I have no need to have you say you were wrong, no matter how this turns-out, it is completely unnecessary, so please forget about that. Neither, do I have a need for Greer to be convicted and sent to jail, but I do have a need for it to be understood he was wrong to shoot her the second time under the circumstances HE described. I would never apologize for, nor have any regrets over, the position I have taken on this matter in this particular case. Greer’s behavior only feeds the anti-gun agitprop meme that all gun owners/self defenders are secretly bloodthirsty killers, and I will not/cannot give any support to that lie under any circumstances.

        • No, I didn’t even imply it was correct to do that. At ALL. EVER. I said I understand this 80 yr old guy’s reality and the adrenalin-charged life-or-death situation he was faced with.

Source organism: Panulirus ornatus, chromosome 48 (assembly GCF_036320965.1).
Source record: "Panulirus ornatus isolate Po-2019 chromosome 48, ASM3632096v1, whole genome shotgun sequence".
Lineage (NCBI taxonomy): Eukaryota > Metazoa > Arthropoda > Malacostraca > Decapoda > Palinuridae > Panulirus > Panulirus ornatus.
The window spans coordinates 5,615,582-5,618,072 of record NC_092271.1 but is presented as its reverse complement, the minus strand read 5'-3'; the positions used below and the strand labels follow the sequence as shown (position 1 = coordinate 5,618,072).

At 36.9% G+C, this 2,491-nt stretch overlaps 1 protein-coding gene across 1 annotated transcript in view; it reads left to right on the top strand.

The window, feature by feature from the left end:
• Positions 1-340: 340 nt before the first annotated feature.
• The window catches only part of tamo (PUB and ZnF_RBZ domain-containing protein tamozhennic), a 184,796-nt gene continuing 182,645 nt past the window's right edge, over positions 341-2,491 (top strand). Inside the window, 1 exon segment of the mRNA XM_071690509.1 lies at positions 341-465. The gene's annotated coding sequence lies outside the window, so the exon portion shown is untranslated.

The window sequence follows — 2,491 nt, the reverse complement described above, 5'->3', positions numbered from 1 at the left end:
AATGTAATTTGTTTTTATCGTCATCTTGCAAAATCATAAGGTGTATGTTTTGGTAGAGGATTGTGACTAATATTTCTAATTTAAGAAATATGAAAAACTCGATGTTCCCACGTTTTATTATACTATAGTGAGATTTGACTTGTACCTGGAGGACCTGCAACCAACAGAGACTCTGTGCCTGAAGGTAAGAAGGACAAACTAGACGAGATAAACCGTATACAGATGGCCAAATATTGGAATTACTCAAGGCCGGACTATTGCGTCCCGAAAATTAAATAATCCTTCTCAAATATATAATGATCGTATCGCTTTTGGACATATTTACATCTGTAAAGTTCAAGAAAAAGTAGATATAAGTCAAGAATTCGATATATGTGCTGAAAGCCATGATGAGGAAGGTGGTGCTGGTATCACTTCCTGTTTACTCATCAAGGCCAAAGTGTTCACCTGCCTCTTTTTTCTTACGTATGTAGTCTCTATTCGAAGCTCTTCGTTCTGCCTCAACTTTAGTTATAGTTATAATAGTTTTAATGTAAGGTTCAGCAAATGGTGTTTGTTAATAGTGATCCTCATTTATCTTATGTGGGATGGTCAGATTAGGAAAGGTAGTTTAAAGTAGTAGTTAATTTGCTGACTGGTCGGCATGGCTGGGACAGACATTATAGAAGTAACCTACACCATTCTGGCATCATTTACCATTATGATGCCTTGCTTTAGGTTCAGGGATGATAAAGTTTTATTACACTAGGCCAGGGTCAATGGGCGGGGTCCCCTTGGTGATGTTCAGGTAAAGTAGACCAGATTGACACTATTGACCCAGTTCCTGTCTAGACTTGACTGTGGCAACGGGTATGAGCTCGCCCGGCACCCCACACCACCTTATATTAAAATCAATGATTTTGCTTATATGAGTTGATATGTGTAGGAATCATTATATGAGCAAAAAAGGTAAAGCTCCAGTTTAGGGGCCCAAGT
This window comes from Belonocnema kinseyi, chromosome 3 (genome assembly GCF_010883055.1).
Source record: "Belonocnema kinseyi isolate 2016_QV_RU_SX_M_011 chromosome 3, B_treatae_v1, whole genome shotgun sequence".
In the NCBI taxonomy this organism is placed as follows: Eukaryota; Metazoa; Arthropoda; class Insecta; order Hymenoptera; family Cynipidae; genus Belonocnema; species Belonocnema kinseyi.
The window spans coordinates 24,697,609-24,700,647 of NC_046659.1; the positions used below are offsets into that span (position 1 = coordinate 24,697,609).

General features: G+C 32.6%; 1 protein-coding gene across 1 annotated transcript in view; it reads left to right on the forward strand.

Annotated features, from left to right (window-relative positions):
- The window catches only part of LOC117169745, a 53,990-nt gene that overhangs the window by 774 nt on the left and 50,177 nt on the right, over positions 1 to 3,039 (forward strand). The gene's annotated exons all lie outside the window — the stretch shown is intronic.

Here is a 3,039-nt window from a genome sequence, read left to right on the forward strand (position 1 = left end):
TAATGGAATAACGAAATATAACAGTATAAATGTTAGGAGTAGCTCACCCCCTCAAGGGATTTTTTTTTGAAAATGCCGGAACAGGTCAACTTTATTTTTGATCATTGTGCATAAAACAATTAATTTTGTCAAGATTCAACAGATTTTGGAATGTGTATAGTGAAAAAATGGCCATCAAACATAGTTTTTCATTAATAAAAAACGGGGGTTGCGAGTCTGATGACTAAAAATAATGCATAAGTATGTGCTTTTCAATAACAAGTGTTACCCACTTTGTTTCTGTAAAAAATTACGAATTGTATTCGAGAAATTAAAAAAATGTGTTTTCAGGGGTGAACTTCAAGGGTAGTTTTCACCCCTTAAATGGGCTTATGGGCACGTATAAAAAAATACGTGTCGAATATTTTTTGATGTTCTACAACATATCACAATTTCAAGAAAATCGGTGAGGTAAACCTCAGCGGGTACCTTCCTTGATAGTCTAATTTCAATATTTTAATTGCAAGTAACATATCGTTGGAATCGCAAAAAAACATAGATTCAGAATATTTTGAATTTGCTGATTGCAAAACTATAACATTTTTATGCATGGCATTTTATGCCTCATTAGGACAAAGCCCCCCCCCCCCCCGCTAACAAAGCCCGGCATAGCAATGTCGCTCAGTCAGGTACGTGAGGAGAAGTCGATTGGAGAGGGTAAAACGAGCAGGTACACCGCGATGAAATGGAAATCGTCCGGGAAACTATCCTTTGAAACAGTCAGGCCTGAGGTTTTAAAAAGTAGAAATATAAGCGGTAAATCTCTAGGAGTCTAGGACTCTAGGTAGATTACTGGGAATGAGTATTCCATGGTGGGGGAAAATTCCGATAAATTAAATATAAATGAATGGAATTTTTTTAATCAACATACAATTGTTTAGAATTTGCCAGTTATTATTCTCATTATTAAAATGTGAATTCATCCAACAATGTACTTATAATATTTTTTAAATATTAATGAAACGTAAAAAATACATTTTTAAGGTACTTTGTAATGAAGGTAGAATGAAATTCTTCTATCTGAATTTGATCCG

And I also said, given the political climate and people being so fed up with how often violent criminals are slapped on the wrist in this country that they would never be able to convict him. A jury of his peers simply won’t put this man in prison. (I Know I wouldn’t vote to convict.) Good luck finding 12 people in ANY state in this country who would do it. Even CommieFornia.

          It seems like you think that because I’m not blubbering and crying that this little miscreant died that this somehow means I condone the behavior or think it’s correct/okay/ethical/whatever. I don’t. I didn’t say it. I didn’t imply it.